Georgie had arrived back from Bonthe on Friday evening as the sports drew to a close for the day, so despite my descriptions she wasn’t prepared for the resumption of festivities during our late brunch on Saturday. As the sound system burst into life with a fresh riff of machine gun fire we were forced to shout across the table simply to hear each other. Even sat side by side we had to speak directly into each other’s ears to converse as though the entire cacophony was occurring right inside our brains. Strangely, however, Saturday’s events began with a minute’s silence. This is not that unusual but unlike the strict adherence to the 60 second standard observed in the UK, we have often speculated that the Sierra Leonean ‘minute’ seems to be somewhat malleable, so when they announced it this time I decided to measure it. Have a guess how long it was. I’ll put the answer at the bottom.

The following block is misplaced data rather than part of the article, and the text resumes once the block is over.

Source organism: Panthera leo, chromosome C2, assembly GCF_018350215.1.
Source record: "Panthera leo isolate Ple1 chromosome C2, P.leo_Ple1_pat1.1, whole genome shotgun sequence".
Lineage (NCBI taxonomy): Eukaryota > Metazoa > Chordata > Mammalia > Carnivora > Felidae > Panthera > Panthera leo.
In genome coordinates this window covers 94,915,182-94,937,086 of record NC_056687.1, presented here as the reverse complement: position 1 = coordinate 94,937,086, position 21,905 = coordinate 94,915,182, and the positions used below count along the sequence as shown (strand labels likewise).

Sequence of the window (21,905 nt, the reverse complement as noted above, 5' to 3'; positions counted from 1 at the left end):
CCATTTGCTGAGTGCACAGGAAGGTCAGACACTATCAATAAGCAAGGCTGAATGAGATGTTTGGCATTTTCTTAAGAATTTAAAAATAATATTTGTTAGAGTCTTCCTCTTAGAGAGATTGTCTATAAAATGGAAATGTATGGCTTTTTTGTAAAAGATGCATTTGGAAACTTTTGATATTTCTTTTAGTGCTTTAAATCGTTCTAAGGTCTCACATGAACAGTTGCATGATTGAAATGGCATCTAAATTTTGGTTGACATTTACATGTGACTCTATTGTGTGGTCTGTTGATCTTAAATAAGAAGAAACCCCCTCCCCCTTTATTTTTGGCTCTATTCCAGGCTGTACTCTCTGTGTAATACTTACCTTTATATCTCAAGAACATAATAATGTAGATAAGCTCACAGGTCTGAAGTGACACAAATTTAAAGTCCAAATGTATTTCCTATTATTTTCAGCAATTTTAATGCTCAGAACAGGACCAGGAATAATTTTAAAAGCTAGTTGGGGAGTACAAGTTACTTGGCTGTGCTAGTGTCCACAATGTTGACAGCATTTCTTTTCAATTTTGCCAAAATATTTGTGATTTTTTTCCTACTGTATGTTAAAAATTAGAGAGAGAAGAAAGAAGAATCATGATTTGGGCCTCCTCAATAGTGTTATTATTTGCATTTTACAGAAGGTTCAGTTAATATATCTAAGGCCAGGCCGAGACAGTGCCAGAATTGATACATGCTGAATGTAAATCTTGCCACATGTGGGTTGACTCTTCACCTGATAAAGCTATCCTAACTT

As the events got underway and we sat watching the smooth long legged run of these natural athletes under the blazing sky I almost felt bad about supping my tepid beer, but my endurance is seemingly without limit and I stuck with it whilst relays were run, penalties were handed out, red cards enjoyed for various infringements and athletes who didn’t seem to be making enough effort were harangued by the announcers. It was almost a relief to discover that the students were somewhat less adept at some of the field events – adopting either the “John Cleese” or the “face first” approaches to high jump that seem unlikely to catch on on the international circuit. The tug of war, on the other hand, was a truly a clash of titans, by which time Georgie and I had rallied firmly behind the blue team who, despite house colours being assigned at ‘random’, have supposedly lost the last nine sports days in a row and were trailing in the standings by some two hundred points. They finished a gallant fourth in the tug of war, beaten only by all of the other teams.